If you're just getting started in watercolor, don't overwhelm yourself by trying to learn everything out there all at once.
Pick a handful of techniques and work on mastering those first before moving on to the next handful, and then the next.
So, what handful of techniques should you learn first? Good question! I sat down and thought about which techniques and processes I started out with and then I consulted this book as well!
These are the top five watercolor techniques I recommend you start learning and mastering before moving on to more.
1. Reserving white paper
I think the toughest challenge I had with learning how to paint with watercolors was figuring out how to handle light areas. I've always been really heavy handed with color, even just with how much pressure I put on my pencil when drawing. (You don't need to stab and gouge the paper, Melissa. You're drawing sketch lines, not carving a piece of wood. Wrong craft.)
When planning your painting, you'll need to identify your lightest areas first. And, more specifically, which areas you'll need to leave white. One of the seven cardinal sins of watercolor is painting with white. You don't do it. Ever. I mean, you can. But, you shouldn't. Just don't.
So, because the Great Watercolor Goddess will smite you if you use white in your watercolor painting, you'll need to use the natural white of your paper for your white highlights.
Planning for that can be tough at first, until you train your brain to do it efficiently and accurately. So, do your best and then learn this next watercolor technique.
Masking is one of my very best friends. It will be one of yours, too. So, in addition to planning for your white spaces, you can also protect them with masking. Masking is exactly what it sounds like.
Okay, not exactly what it sounds like. Masking is simply covering the areas of your work that you want to leave white with masking tape or fluid to keep color from bleeding into those areas.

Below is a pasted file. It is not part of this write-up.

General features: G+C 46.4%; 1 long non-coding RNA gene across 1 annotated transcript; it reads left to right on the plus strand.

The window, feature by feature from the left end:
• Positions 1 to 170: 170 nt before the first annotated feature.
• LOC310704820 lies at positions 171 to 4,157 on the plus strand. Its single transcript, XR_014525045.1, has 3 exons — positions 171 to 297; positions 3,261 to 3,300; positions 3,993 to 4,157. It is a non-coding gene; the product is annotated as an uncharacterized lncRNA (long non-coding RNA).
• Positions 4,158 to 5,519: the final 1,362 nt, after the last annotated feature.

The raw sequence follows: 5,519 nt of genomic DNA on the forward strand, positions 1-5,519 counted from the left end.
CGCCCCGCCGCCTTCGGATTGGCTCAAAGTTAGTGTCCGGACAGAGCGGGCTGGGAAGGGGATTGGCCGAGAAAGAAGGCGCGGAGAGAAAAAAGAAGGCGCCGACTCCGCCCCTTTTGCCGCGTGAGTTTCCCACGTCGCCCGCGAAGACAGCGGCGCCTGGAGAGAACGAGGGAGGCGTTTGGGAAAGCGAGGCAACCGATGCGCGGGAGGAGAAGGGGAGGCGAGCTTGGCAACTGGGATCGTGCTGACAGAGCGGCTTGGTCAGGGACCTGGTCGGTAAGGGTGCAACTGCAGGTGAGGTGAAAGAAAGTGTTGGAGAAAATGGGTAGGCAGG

When I mask my work when prepping a piece for color, I prefer masking fluid. Specifically, I use an 0.8 mm Fineline Masking Fluid Pen. It works well for covering large areas and for covering areas with fine highlights.
This is a piece I used lots of masking in.
All those white dots and fine white lines at the top of the painting created to indicate water? Masking fluid went down first. Dried. I painted and then gently rubbed the mask off the surface of the paper.
3. Lifting out
Lifting out will be your second best friend. This is a technique that is most effective when your paint is still wet.
You take a moist paper towel or small sponge and soak the wet pigment up from the paper. This is also best done on a heavier weight of paper as a lighter weight will just crumple. This technique works well for lifting out textured, fluffy clouds in a sky, or adding highlights to a portrait.
Brushwork is all about how you hold your brush. You'll be tempted to hold your brush like a pencil. While this is effective for detail work, you'll want to practice loosening up a bit when you begin your work and are laying in washes of initial color as well as beginning to define the shapes of forms in your work.
Brushwork is what brings your work to life. A round brush is particularly versatile, allowing you to create a wide variety of marks and lines on your paper with a single brush. To loosen your grip, hold the brush near the top of the handle, or work standing up so that you're tempted to use your whole body when making marks on the paper.
Blending involves creating a gradual transition from one color or tone to another. Watercolor will dry with hard edges if left alone, especially where one wash meets another.
To avoid this, wait until your washes are mostly dry and then dampen a brush or a cotton swab and gently dab the area until you get your desired softness. Be careful you don't use too much water in order to avoid blotches and backruns.
You'll get a feel for the timing and the dampness needed on your brush or cotton swab the more that you practice the technique.
Master these five techniques, and other techniques will be easier to learn.
As always, I'm available to answer any art-related questions on Instagram @msrmcgaughey.